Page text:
Infrastructure bill narrowly passes, unlocking $110B for roads and bridges and paving the way for under-21 driver program

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Updated Nov 9, 2021
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The White House claims about 173,000 miles of America’s highways and major roads and 45,000 bridges are in poor condition.

A week after ramming through a stopgap measure that extended highway funding past Thanksgiving, the House of Representatives Friday night passed a $1.2 trillion infrastructure bill that provides $110 billion for roads, highways and bridges, along with money for the buildout of an electric vehicle infrastructure, water projects, the expansion of high-speed internet service, environmental cleanup and public transit. It also creates a training and apprenticeship program for under-21 commercial drivers to haul interstate.

The measure passed narrowly (228-206) with 215 Democrats voting alongside 13 Republicans in favor of a 38% increase in road and bridge funding, "and an infusion of highly-trained, younger talent into our workforce," American Trucking Associations President and CEO Chris Spear said Friday night via emailed statement. 

Truckload Carriers Association (TCA) also applauded the bill's passage, saying it "represents a significant investment in our nation’s roads and bridges and delivers a desperately needed injection into the Highway Trust Fund to keep it solvent. We are excited that this language provides an opportunity to expose a younger demographic to an industry that welcomes them..."

ATA and TCA have each been long-term supporters of legislation that would allow drivers under the age of 21 to drive interstate – removing the intrastate-only restriction – and see the outreach as one solution to fixing a driver shortage that, according to ATA, has reached 80,000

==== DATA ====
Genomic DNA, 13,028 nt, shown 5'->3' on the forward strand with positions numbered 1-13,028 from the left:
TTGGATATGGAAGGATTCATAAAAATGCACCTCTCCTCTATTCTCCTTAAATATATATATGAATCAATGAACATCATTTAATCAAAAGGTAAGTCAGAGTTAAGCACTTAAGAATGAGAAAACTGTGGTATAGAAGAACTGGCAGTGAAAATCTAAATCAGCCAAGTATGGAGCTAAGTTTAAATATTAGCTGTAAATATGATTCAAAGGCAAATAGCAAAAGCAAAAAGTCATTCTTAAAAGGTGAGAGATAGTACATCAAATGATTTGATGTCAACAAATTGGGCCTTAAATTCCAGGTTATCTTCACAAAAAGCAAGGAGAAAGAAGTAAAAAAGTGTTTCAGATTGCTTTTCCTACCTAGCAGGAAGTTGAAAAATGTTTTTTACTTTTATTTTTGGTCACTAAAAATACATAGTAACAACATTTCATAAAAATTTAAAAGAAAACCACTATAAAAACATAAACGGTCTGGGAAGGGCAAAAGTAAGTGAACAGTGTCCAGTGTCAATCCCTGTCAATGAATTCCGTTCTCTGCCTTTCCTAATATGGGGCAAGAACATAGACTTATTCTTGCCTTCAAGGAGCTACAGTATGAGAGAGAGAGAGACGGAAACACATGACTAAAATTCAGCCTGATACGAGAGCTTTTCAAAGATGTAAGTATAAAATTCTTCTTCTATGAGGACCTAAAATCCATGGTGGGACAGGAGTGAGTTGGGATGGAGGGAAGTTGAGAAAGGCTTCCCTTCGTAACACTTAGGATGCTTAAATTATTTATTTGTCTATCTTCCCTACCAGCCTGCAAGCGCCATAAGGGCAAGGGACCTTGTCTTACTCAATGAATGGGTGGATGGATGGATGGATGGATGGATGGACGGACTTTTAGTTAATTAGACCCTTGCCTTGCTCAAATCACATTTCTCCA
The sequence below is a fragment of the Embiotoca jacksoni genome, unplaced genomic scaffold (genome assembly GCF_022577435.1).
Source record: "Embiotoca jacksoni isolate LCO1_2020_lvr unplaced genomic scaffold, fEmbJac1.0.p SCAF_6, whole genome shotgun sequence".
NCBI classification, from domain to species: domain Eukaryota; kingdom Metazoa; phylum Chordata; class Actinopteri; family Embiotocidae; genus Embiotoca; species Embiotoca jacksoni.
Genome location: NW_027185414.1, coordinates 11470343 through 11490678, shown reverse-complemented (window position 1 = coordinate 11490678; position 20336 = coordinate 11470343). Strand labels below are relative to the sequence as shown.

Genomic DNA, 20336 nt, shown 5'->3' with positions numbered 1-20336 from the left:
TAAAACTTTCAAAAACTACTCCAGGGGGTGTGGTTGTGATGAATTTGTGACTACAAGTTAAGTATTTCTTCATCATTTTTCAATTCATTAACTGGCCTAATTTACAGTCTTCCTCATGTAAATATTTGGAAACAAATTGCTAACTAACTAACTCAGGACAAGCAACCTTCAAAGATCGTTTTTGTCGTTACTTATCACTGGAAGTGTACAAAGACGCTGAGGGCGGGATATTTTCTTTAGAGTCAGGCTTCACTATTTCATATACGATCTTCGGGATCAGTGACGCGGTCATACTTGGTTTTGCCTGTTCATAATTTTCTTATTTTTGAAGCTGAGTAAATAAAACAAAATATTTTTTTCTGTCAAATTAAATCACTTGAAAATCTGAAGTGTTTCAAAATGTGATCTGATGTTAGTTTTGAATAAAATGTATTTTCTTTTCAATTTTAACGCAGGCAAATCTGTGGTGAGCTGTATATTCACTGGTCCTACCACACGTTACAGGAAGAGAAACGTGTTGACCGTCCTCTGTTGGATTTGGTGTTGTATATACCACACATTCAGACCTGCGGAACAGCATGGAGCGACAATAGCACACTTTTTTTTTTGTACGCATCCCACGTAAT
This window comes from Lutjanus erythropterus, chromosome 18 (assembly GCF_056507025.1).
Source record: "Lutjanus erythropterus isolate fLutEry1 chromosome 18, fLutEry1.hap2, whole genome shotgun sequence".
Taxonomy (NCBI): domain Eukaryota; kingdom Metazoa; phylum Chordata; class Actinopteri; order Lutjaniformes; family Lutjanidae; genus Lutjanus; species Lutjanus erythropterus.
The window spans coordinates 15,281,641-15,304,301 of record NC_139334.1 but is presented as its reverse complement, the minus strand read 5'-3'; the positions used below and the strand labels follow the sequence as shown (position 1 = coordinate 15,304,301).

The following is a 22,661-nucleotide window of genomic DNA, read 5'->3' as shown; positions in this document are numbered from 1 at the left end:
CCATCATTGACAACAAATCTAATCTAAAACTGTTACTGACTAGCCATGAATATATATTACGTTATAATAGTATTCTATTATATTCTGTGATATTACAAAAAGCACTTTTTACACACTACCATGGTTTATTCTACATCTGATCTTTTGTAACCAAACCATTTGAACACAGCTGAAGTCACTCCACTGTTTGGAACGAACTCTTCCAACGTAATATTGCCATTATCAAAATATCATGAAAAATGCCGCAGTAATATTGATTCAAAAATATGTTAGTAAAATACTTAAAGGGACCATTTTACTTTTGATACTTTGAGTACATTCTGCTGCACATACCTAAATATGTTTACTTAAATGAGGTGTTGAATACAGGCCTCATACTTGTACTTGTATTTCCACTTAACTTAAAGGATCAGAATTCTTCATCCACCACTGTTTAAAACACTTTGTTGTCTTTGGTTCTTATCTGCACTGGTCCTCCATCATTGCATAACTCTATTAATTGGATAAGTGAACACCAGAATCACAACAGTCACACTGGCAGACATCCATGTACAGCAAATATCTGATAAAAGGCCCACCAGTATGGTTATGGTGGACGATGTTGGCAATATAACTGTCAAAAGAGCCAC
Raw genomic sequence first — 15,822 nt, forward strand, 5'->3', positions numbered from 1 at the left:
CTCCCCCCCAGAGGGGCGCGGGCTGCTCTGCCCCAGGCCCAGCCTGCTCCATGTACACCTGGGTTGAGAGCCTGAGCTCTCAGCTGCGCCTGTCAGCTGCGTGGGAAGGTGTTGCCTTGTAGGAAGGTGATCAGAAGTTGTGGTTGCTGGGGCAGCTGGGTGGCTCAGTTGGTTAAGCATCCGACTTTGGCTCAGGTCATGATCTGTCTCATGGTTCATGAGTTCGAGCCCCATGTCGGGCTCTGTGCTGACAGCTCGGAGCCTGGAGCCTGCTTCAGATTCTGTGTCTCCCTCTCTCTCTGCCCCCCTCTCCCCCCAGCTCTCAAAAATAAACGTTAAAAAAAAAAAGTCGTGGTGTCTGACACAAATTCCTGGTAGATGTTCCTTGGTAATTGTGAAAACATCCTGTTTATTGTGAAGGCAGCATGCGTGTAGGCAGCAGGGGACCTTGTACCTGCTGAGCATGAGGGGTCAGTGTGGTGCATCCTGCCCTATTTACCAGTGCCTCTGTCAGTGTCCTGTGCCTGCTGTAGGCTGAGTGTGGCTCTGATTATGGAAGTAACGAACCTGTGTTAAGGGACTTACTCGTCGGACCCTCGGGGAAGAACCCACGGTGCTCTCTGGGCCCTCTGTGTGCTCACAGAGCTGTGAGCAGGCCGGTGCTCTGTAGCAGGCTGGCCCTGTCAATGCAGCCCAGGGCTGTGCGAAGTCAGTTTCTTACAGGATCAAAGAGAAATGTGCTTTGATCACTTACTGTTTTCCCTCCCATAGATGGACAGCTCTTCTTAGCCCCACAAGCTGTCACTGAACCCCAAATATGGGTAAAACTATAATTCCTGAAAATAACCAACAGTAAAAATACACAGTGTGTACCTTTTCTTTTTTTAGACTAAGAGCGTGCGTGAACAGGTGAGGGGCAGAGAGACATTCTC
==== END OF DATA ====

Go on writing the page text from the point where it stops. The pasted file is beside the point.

Notably absent from the bill was any language regarding the union-friendly PRO Act, which trucking agencies had long-opposed as a threat to the industry's independent contractor business model.

NATSO, the trade association representing truck stops and travel plazas, noted that grant programs established by the Infrastructure Investment and Jobs Act encourage investments in a range of alternative fuels, including electricity, hydrogen, biofuels and natural gas, "by allowing for the benefits of innovation and technology development, which will give consumers options, all while competing for their business on price, speed, and quality of service." 

NATSO President and CEO Lisa Mullings further applauded that the legislation was absent provisions that would have allowed states to compete with the private sector by installing electric vehicle charging stations at rest areas and that locations for alternative fueling must take into account the availability of amenities such as food and restrooms.

"We appreciate that Congress has ensured critical funding for America’s highways without tolling Interstate highways or commercializing rest areas," she said, "which would have discouraged the private sector from investing in electric vehicle charging and other emerging technologies.”

President Joe Biden said he will sign both bills into law. 

Jason Cannon has written about trucking and transportation for more than a decade and serves as Chief Editor of Commercial Carrier Journal. A Class A CDL holder, Jason is a graduate of the Porsche Sport Driving School, an honorary Duckmaster at The Peabody in Memphis, Tennessee, and a purple belt in Brazilian jiu jitsu. Reach him at [email protected].